The second point here is that the long-range value of philosophical study goes far beyond its contribution to one's livelihood. Philosophy broadens the range of things one can understand and enjoy. It can give one self-knowledge, foresight , and a sense of direction in life. It can provide to one 's reading and conversation special pleasures of insight. It can lead to self-discovery, expansion of consciousness, and self-renewal. Through all of this and through its contribution to one's expressive powers, it nurtures individuality and self-esteem. Its value for ones private life can be incalculable; its benefits in one 's public life as a citizen can be immeasurable. . . .
Philosophy is the systematic study of ideas and issues, a reasoned pursuit of fundamental truths, a quest for a comprehensive understanding of the world, a study of principles of conduct and much more. Every domain of human existence raises questions to which its techniques and theories apply and its methods may be used in the study of any subject or the pursuit of any vocation. Indeed, philosophy is in a sense inescapable: life confronts every thoughtful person with some philosophical questions and nearly everyone is often guided by philosophical assumptions, even if unconsciously. One need not be unprepared. To a large extent one can choose how reflective one will be in clarifying and developing one's philosophical assumptions, and how well prepared one is for the philosophical questions life presents. Philosophical training enhances our problem-solving capacities, our abilities to understand and express ideas, and our persuasive powers. It also develops understanding and enjoyment of things whose absence impoverishes many lives: such things as aesthetic experience, communication with many different kinds of people, lively discussion of current issues, the discerning observation of human behavior and intellectual zest. In these and other ways the study of philosophy contributes immeasurably in both academic and other pursuits.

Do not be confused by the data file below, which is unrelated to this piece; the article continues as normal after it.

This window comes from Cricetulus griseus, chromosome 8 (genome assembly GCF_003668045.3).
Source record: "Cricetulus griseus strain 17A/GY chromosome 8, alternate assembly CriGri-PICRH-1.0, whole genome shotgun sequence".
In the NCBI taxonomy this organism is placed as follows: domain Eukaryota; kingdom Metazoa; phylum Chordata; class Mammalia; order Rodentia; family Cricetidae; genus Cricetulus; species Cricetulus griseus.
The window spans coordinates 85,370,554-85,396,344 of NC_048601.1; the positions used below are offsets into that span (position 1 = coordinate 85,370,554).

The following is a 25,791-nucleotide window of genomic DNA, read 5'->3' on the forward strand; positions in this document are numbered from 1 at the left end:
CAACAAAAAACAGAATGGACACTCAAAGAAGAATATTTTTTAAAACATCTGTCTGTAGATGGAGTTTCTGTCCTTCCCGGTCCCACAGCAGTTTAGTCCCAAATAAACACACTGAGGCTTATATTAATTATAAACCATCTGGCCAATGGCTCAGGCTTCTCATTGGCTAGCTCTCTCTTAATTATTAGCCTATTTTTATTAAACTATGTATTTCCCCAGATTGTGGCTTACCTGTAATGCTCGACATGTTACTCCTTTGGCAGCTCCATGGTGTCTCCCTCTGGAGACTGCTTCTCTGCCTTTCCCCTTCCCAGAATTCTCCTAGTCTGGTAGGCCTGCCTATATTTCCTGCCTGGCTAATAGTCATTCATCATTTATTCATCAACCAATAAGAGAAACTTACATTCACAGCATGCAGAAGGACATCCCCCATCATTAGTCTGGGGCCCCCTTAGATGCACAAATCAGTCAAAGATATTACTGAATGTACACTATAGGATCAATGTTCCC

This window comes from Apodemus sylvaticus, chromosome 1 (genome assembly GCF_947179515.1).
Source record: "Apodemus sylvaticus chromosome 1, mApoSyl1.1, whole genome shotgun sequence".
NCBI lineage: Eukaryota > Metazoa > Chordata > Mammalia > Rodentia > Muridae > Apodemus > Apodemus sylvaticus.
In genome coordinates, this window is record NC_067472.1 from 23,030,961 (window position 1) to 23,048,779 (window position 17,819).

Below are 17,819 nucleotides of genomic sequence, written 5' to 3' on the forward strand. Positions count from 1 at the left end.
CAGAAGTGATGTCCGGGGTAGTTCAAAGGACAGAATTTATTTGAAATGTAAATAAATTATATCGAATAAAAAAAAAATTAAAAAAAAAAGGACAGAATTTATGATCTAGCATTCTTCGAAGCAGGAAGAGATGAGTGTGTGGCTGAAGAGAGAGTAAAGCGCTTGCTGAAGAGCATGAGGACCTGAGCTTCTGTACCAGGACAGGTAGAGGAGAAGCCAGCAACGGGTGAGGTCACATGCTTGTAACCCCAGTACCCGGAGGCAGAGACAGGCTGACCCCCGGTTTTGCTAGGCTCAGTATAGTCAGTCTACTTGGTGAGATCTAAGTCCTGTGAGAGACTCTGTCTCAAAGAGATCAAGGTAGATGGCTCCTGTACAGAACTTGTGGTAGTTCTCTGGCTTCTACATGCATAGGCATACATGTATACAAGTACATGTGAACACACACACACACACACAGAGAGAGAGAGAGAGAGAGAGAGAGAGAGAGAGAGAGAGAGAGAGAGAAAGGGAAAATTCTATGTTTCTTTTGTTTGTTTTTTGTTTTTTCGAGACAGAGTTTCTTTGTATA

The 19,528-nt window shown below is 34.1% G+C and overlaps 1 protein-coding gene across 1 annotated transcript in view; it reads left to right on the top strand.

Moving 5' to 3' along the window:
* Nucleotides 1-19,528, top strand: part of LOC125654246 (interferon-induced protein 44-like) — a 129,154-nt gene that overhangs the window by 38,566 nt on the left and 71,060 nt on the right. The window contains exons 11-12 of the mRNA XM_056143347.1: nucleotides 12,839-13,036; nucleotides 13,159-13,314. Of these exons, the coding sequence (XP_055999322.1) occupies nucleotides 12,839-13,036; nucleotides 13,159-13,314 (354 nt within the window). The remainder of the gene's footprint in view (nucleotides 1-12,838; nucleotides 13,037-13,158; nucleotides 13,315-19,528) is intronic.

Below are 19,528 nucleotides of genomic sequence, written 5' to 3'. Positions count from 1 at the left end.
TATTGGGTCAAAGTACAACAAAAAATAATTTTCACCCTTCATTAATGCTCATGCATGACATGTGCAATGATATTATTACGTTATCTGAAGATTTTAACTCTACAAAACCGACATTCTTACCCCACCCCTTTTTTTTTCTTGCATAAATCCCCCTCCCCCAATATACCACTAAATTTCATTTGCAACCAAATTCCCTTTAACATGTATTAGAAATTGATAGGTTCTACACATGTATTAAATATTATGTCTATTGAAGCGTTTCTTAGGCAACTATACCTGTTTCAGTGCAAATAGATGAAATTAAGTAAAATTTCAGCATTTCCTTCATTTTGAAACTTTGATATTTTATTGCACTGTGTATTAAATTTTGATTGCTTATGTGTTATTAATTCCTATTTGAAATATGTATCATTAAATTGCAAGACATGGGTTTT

The problem-solving, analytical, judgmental and synthesizing capacities philosophy develops are unrestricted in their scope and unlimited in their usefulness. This makes philosophy especially good preparation for positions of leadership, responsibility or management. A major or minor in philosophy can easily be integrated with requirements for nearly any entry level job; but philosophical training particularly in its development of many transferable skills is especially significant for its long-term benefits in career advancement
Wisdom, leadership, and the capacity to resolve human conflicts cannot be guaranteed by any course of study; but philosophy has traditionally pursued these ideals systematically, and its methods, its literature and its ideas are of constant use in the quest to realize them. Sound reasoning, critical thinking, well constructed prose, maturity of judgment, a strong sense of relevance and an enlightened consciousness are never obsolete, nor are they subject to the fluctuating demands of the marketplace. The study of philosophy is the most direct route, and in many cases, the only route to the full development of these qualities.